Icarus

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Icarus, for piano solo, was composed in the summer of 1988 at the request of pianist William Koseluk. The title refers to the Greek myth about Daedalus, an inventor and builder of the labyrinth, and his son, Icarus, who were punished by King Minos of Crete by being placed in the labyrinth. So difficult was the labyrinth that not even its inventor could discover the way out. Daedalus, however, made two pairs of wings as a means of escape. Before the flight, Daedalus warned his son not to fly too close to the sun, as the wax that held the wings together might melt and he would be killed. Icarus, however, was so thrilled by the joy of flight that he disobeyed his father and soared higher and higher, only to fall into the sea when the wax melted.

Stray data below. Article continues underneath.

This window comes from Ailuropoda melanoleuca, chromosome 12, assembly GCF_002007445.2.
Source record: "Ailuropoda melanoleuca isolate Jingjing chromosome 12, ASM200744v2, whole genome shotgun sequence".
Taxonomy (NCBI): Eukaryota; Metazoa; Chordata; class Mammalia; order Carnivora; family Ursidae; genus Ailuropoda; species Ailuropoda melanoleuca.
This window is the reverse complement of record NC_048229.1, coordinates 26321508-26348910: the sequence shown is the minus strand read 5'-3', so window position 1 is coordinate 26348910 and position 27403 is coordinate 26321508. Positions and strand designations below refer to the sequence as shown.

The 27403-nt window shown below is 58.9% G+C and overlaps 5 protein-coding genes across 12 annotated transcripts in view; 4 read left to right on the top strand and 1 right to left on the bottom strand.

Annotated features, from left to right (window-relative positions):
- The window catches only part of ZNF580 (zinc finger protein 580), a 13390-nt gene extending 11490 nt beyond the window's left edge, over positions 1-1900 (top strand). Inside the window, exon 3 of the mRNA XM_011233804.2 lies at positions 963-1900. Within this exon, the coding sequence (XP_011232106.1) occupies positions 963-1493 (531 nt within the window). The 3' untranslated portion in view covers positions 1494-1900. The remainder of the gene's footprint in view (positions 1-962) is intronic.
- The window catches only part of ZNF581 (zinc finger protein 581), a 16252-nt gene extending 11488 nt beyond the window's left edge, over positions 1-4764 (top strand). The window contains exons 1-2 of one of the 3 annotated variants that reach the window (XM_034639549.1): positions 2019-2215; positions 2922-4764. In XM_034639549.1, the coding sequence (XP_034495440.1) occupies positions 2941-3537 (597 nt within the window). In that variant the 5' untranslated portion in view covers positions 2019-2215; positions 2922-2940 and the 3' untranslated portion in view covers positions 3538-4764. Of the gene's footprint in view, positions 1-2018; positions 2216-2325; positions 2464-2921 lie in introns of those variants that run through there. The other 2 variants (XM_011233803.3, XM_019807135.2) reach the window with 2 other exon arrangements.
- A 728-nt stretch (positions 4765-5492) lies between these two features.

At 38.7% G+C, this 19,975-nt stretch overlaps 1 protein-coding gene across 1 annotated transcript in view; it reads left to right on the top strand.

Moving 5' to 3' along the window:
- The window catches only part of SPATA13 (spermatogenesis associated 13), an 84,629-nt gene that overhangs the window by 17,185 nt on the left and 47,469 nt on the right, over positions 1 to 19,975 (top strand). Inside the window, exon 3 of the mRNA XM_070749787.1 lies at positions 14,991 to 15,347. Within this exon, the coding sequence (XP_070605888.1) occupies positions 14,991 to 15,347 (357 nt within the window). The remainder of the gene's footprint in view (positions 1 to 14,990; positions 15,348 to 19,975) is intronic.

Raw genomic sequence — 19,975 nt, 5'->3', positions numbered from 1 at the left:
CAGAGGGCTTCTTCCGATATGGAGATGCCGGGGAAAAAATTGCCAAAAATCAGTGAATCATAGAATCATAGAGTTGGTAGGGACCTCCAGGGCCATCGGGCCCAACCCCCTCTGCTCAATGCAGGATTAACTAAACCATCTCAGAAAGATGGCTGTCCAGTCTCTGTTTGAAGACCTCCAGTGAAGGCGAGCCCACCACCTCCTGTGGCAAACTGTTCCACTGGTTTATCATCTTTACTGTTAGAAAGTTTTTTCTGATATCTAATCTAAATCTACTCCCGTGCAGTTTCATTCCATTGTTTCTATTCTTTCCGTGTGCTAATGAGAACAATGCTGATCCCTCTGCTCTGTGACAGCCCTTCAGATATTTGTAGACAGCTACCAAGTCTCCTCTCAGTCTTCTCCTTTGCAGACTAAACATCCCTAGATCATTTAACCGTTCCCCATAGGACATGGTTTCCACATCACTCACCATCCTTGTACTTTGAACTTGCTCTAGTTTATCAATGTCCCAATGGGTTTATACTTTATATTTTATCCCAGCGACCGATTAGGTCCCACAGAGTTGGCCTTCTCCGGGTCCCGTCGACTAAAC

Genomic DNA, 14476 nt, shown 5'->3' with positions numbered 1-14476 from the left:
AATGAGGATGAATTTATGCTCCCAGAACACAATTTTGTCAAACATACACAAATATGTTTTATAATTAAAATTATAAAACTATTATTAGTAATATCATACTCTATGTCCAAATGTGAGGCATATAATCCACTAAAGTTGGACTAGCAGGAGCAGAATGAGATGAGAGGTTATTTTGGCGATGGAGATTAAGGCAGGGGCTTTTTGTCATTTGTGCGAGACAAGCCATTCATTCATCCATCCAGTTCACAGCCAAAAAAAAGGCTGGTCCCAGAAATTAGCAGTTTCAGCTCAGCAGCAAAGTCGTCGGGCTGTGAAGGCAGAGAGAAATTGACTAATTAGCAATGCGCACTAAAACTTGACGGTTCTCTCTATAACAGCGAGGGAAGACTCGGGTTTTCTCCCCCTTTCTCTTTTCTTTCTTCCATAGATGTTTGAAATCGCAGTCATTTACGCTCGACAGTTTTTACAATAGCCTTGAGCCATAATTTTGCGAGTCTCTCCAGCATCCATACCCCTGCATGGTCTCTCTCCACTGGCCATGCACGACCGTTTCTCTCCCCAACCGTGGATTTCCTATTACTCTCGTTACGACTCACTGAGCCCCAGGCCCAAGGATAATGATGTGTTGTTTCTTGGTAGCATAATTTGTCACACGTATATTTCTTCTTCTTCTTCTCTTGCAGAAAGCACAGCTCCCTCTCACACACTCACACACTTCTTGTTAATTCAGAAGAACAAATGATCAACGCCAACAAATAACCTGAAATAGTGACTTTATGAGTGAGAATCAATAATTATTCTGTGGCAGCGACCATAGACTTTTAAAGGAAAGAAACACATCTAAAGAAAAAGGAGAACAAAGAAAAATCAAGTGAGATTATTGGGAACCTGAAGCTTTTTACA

The mood of the piece reflects the youthful enthusiasm and heroism of the flight of Daedalus and his son and evokes the romantic spirit of the “wanderer.” The work is cast as a one-movement rondo lasting thirteen minutes and is intended as a brilliant showcase for the pianist, who at times might seem to be struggling against impossible odds.

Selected Performances of Icarus

Premiere: November 15, 1988: William Koseluk, pianist, Artists in Concert, Franklin & Marshall College

May 2, 1989: William Koseluk, pianist, Prisms New Music Ensemble, University of California, Santa Barbara

December 8, 1990: Broadcast on BBC New Music program, Rolf Hind, Piano


April 5, 1993: Jon Hendrickson, pianist, Rice University, Houston


June 11-13, 2004: Edith Orloff, Santa Barbara Chamber Music Festival


© John Carbon 2015